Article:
Beauty And The Beat: Dragonette’s Martina Sorbara Talks Two-Toned Lips, Boycotting The Hair Salon, And Music That’s “A Little Bit More Beer And Sunshine”
For Dragonette’s frontwoman, Martina Sorbara, one of the hardest parts about being in a band isn’t the constant touring—it’s what happens when you stop. “You’re like, What is this place called ‘home’? Why is all this stuff everywhere? Every time I come home from tour I end up throwing out four bags of clothing,” she says with a smile stretched across her face. She pauses to laugh, and then adds, “I’m like, ‘Holy shit I have 80 pairs of shoes—get rid of them!” It’s no surprise that she’s amassed so much over the years: the Toronto-born, London-based electro-pop band has been a designer favorite since forming in 2005 (Jean Paul Gaultier, Diane von Furstenberg, and Fendi have all worked with Dragonette on various projects). While the band gears up for the September release of their third album, Bodyparts, with plenty of tour dates and a performance on Good Morning America airing this summer, Sorbara met with Style.com to talk about mastering a two-tone lip and getting messy rock star hair, no salon professional needed.—Rebecca Willa Davis
So, I see you’ve shaved the sides of your head! When did that happen?
The other day we had a show in Mexico City and I was really feeling like all my clothes were so drab and I had no idea what to wear, so instead of dressing up I just shaved these off. I was having a bit of mom hair issues because it was very bulky but curling under—like some First lady situation. So I when I got rid of [the sides] it fixed a lot of things.
You’ve had many different hair styles over the years, from bowl cuts to pompadours. Do you get bored quickly?
The thing is a have really good scissors and they’re in my bathroom, so sometimes I give myself four-day-long haircuts. I’m very detached from my hair; it’s not a special part of my body and I really don’t mind just taking scissors to it and fucking it up. So I’ll try something and I know it grows really fast and it’s really liberating to think, I don’t need to pay somebody $200 to decide what my hair looks like. Because every time I get my hair cut by somebody, I want to punch them in the face. It’s like, “You weren’t even listening to what I was saying, and I just paid you a whole bunch of money to do this mom hair!”
I think most women have had that moment in a salon where they’re on the verge of tears, so you’re not alone. With wavy hair, how do you fight frizz?
I used to do “Kinder surprise hair,” which is when you go to bed with your hair wet and you wake up with whatever the pillow gave you. It’s a good method. But now I just spray [Toni & Guy] Label M Sea Salt Spray when it’s damp and it makes your hair do what you want—if you want a beach look, or if you want to look like you don’t care.
Any other beauty staples?
I’m traveling with a Clarins moisturizer and facial wipes, which are a game changer, and then just some lipstick. The crappy thing with lipstick onstage—especially the way I sing—is it ends up getting on the mic and then spreading up my face onto my nose. It’s the price to pay for red lips. I just made up this new thing, which I’m sure has been in a magazine before, but it’s red Yves Saint Laurent Rouge Pur Couture lipstick on my top lip and pink MAC lipstick on the bottom. I couldn’t decide which color to use so this is my new thing. It was invented this morning.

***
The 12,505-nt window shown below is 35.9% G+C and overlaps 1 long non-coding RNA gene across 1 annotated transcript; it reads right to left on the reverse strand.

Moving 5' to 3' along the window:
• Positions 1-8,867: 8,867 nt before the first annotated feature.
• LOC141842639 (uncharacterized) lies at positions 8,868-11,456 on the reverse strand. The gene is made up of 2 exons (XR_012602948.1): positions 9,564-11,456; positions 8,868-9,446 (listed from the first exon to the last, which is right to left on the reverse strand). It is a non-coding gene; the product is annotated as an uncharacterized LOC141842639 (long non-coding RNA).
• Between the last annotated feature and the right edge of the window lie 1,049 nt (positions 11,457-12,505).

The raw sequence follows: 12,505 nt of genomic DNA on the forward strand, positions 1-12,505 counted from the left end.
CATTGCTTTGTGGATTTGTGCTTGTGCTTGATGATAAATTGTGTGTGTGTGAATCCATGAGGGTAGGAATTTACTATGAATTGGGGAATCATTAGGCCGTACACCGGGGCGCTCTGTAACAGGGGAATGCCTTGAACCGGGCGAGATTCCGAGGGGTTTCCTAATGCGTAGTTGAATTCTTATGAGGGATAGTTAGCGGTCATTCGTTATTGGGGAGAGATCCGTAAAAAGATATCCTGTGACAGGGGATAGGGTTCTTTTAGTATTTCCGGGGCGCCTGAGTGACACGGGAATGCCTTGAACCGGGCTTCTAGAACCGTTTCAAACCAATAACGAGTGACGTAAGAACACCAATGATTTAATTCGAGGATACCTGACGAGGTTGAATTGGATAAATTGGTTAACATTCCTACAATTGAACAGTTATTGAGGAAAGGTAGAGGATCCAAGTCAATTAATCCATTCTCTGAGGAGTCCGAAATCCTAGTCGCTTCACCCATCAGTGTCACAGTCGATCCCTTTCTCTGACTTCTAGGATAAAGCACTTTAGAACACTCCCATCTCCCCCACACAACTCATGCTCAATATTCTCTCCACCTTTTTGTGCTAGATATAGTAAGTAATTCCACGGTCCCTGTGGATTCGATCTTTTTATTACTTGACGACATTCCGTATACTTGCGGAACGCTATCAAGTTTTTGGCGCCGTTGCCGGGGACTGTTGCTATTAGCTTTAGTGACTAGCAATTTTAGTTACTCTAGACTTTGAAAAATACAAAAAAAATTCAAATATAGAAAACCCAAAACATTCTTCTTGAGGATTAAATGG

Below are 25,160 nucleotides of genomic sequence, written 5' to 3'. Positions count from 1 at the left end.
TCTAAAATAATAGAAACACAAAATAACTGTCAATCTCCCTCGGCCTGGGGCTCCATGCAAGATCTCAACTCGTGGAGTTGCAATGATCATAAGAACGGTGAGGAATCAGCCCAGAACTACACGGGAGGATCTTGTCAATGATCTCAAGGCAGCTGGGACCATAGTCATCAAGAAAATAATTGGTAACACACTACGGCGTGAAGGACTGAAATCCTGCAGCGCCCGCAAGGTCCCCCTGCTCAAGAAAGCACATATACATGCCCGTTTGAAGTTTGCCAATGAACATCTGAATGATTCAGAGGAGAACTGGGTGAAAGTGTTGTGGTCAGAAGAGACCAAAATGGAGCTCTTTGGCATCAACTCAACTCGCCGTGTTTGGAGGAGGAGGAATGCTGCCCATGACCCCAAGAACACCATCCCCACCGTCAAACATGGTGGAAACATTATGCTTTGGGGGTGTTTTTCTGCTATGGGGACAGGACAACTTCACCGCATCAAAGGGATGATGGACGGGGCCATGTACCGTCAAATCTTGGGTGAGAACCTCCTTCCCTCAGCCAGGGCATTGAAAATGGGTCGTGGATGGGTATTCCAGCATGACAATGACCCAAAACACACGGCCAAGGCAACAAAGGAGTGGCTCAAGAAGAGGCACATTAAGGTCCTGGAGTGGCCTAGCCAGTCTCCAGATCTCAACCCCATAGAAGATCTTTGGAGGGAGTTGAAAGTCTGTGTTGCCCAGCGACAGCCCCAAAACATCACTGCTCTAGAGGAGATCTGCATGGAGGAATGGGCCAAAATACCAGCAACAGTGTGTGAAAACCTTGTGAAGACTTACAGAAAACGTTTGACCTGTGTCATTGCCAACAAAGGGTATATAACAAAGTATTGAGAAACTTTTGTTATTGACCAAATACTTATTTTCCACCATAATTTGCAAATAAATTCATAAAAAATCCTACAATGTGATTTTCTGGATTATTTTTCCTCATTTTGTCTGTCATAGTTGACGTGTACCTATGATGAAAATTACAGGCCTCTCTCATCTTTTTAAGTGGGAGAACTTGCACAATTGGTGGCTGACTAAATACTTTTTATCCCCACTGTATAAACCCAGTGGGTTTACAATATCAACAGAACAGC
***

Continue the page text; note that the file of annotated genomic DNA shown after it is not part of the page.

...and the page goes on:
Love it! While you’ve gotten more adventurous with beauty, it seems like you’re not getting as crazy with your clothing.
One of the things is it actually became tiring. Also, I realized that it’s not actually perfectly representing who I am because I don’t wear those things when I go out for drinks with my friends. When we started the band we had fun dressing up and taking these chances, and then I actually started seeing other young bands performing and wearing all this crazy clothing and I remembered looking at them and thinking, I wish I could see who they are, because I can’t. Then I realized maybe I should apply that to myself a bit and make sure people see who I am. For Lady Gaga, I 100 percent believe that that is who she is; I understand the image and all of it, so way to go. But I don’t think that applies to everybody, and obviously I was never dressing like Lady Gaga, but it’s a tiny bit tiring. I’m not a stylist; I’m going to concentrate on the music and putting on a good show and making friends with this audience.
As your look has evolved, has Dragonette’s sound changed too?
Each album definitely has its own sound, but within the album they go all over the place. But I think our process has changed a lot and maybe that’s affected the outcome; the first two albums we wrote in a writing room and then we went to a big study and recorded a bunch of instruments. But this album is literally all in our little bedroom. There are very few actual acoustic instruments on it but for some reason the songs have a very acoustic feeling to them. I think we were consciously trying to bring a different kind of life into the dance world where we sit; [it's] a little bit less of strobe-y laser nightlife and a little bit more beer and sunshine.
Photo: Kristin Vicari